Give credit where credit's due
The remarkable track-record of Australia’s largest listed debt buyer makes Credit Corp worthy of attention. Following today's FY18 results announcement, we share our view on the stock, which we think deserves more credit from the market.
Mature, maturing and embryonic businesses
Buying banks' bad loans has been a lucrative business with the company, doubling shareholders’ investment over the past 5 years. And look back 10 years to the aftermath of the GFC and Credit Corp is up 20-fold.
Will the future look as bright though? While Credit Corp is up a reasonable 11% (including dividends) over the past year, it has started to lag the Small Industrials which is up 19%.
The focus of this result is on the three parts that make the whole:
- The Australian core debt buying,
- Australian lending and
- The US debt buying business.
The result today showed these are mature, maturing and embryonic businesses respectively.
Here lies the challenge for investors; Credit Corp is aging albeit gracefully. The result showed good progress in collections efficiency in the US which has given management confidence to increase staff numbers and future debt purchases in that market.
Modest earnings growth guidance appears achievable but is reflected in consensus expectations.
Nevertheless, the promise of the US opportunity and a forward PE of 13x leaves some scope for share price appreciation.
US market opportunity holds promise
Credit Corp has been listed for 18 years and appears to be going through a graduation of sorts from the highly profitable but mature Australian businesses, to the immature but – to date – immaterial US business.
The company has high hopes for the latter, but it has been a slow boil. Credit Corp started the US business six years ago and it only passed breakeven this year. Patience may yet be rewarded.
The US business is important as it will allow management to remain rational around debt purchase prices in the domestic market. The risk for Credit Corp is they can be victims of well-funded competitor’s ill-discipline around debt pricing driving returns below acceptable levels.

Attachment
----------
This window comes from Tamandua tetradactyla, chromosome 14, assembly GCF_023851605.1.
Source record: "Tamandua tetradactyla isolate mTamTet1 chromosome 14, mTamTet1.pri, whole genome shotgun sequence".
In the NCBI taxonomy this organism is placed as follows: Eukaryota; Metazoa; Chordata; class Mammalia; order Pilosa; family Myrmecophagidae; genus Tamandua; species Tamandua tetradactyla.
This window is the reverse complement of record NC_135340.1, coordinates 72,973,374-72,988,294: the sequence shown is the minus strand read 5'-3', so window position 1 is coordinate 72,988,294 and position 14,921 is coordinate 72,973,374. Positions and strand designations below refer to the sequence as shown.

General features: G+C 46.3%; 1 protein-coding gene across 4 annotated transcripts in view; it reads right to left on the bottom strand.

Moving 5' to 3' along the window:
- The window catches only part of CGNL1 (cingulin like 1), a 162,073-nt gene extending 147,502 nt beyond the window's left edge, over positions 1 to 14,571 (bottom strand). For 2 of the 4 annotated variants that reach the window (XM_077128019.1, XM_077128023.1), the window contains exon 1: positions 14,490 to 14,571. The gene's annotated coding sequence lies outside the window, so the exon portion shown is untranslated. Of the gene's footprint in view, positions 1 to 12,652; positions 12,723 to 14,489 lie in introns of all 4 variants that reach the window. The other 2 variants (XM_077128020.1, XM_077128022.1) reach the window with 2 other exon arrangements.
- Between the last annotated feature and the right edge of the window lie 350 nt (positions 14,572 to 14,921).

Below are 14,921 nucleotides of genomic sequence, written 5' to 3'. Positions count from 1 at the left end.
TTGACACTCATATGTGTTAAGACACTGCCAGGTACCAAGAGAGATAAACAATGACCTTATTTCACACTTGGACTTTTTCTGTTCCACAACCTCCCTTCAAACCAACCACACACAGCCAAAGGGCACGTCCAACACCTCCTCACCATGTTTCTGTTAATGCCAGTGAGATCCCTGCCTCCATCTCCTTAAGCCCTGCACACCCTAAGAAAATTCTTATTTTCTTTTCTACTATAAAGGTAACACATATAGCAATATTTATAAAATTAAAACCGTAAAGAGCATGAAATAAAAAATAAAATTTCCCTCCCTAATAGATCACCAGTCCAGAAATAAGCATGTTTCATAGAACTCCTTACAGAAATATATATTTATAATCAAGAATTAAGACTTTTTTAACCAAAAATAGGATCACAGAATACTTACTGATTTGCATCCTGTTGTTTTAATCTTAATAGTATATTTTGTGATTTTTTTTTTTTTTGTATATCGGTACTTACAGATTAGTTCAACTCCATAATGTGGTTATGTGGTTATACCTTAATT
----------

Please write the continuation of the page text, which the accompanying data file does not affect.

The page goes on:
Access to capital is a barrier to entry in the debt buying business and capital appears abundant right now. By way of example, domestic competitors Collection House (ASX.CLH) raised debt purchase guidance in May and Pioneer Credit (ASX.PNC) raised debt capital in March.
We are cautious on industries where there appears to be excess capacity, as all else equal this excess capital drives down returns.
The US holds more promise given the indebted nature and recent near-death experience of some players, and feedback there has been a retreat of private capital from the industry.
Market not giving Credit Corp the Credit it is due
Credit Corp is the 26th most shorted stock on the ASX with 7.6% of Credit Corp’s shares having been borrowed and sold. The company was also subject to an amateurish short attack in June which briefly saw the stock down a fifth. We are not this bearish. Excess capacity takes time to manifest itself through lower returns on capital. Credit Corp’s board and management have a track-record of capital management excellence and are heavily invested in the stock.
The US expansion has the potential to be a material contributor albeit not until 2020 or beyond. A 4% fully franked dividend yield that grows at double-digit rates makes valuation fair.
For all these reasons we do not think the market is giving the company the credit it is due.
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Chris Prunty is a co-founder and Portfolio Manager at QVG Capital; a boutique investment management firm specialising in smaller companies. QVG manages money on behalf of high net worth individuals and institutions in a 'best ideas' portfolio of...